It has been an interesting social experiment functioning in the new paradigm of "stay at home" orders and "social distancing". For the longest time, I was having difficulty honing in on what exactly felt so "off" about the new paradigm. But in recent days, it has become a bit more clear.
I am not a positive person, never have been. But I have always been an optimist, because I have always thought - the alternatives are simply uninteresting.
It is quite telling and interesting to think that solitary confinement, which is to say - alone within your own head, is considered a form of punishment EVEN inside of a prison. Culturally, the prospect of being of being locked alone in a room, with their own minds, is a devastating one. Why is that?
There's not much to sugarcoat right now. We are in the midst of a pandemic unlike anything we've ever experienced in recent memory. People are losing their jobs. People are losing their businesses. And the worst of it is, people are losing their lives. But there are two dynamics of every crisis we should all be aware of. One that relates to the safety of our society and loved ones; the actual dangers and precautions to be mindful of in a crisis. And one that relates to the 'over-reaction' or better put mis-reaction we can take in the midst of the fear and uncertainty of a very challenging situation. This note is about addressing what to do in the midst of the latter.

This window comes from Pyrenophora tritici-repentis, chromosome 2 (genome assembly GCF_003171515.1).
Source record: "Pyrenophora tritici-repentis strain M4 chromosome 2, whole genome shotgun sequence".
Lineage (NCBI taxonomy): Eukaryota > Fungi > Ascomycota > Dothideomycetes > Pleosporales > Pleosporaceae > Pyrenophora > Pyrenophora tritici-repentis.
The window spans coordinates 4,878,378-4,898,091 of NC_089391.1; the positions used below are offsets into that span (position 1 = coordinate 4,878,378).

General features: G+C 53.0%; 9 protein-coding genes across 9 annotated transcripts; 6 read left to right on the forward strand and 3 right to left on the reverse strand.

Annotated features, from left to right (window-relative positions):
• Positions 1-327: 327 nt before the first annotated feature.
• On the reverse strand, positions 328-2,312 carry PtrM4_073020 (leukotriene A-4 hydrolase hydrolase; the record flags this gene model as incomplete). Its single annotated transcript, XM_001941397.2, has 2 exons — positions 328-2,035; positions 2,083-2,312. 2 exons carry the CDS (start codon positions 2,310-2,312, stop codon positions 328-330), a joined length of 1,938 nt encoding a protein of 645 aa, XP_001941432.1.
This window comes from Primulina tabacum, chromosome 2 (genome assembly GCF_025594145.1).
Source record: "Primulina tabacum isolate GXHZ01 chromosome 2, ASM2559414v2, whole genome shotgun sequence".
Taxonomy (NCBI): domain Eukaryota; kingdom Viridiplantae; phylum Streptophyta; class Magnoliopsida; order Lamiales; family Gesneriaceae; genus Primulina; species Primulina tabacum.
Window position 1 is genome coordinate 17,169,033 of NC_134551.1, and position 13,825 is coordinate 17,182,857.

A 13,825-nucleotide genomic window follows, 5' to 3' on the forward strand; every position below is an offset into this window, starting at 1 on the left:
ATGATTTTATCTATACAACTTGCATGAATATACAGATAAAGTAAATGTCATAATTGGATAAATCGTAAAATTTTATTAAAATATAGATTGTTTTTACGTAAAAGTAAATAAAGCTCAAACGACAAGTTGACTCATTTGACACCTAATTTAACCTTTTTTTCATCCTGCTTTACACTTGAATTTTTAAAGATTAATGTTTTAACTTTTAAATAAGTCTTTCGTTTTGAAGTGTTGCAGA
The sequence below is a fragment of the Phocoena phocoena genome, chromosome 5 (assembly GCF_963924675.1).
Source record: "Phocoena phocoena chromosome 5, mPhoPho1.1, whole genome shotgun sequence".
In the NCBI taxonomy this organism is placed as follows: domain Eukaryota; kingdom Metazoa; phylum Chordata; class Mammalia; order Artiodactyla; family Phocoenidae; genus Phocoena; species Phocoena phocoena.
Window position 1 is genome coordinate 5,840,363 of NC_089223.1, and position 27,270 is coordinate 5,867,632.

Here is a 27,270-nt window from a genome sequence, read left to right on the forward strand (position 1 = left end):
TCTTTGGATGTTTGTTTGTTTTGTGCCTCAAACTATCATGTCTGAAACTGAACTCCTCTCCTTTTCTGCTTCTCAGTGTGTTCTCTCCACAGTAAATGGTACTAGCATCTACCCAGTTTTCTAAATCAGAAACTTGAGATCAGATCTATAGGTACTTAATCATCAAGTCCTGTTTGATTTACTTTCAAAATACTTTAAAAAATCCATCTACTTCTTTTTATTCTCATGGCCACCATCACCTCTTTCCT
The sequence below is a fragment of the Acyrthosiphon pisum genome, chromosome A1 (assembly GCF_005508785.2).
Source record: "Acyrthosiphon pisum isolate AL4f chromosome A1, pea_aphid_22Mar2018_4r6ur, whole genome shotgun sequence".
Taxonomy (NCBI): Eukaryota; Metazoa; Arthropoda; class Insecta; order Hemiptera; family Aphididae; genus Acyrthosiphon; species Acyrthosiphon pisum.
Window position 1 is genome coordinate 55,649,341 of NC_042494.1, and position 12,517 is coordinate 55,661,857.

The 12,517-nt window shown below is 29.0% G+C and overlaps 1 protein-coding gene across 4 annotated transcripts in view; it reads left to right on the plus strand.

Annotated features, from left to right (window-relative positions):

In this conversation, Ramneek and Sarah talk about our perceptions of ourselves, the insecurities we all face (especially as entrepreneurs) and the mindset it takes to succeed in life. Join them in this engaging conversation as they explore Sarah’s work and her story that brought her to this moment.
Next time you are face to face with hardship. Ask it a question: What face are you showing me today.
We are neither the uncertainty that comes from the darkness nor the certainty that comes from the light. We are the harbingers of the possible.
Last night, I felt it happening and this morning - it has become a challenge to speak. I sound like I'm 80 years old, possibly a woman, holding back a cry.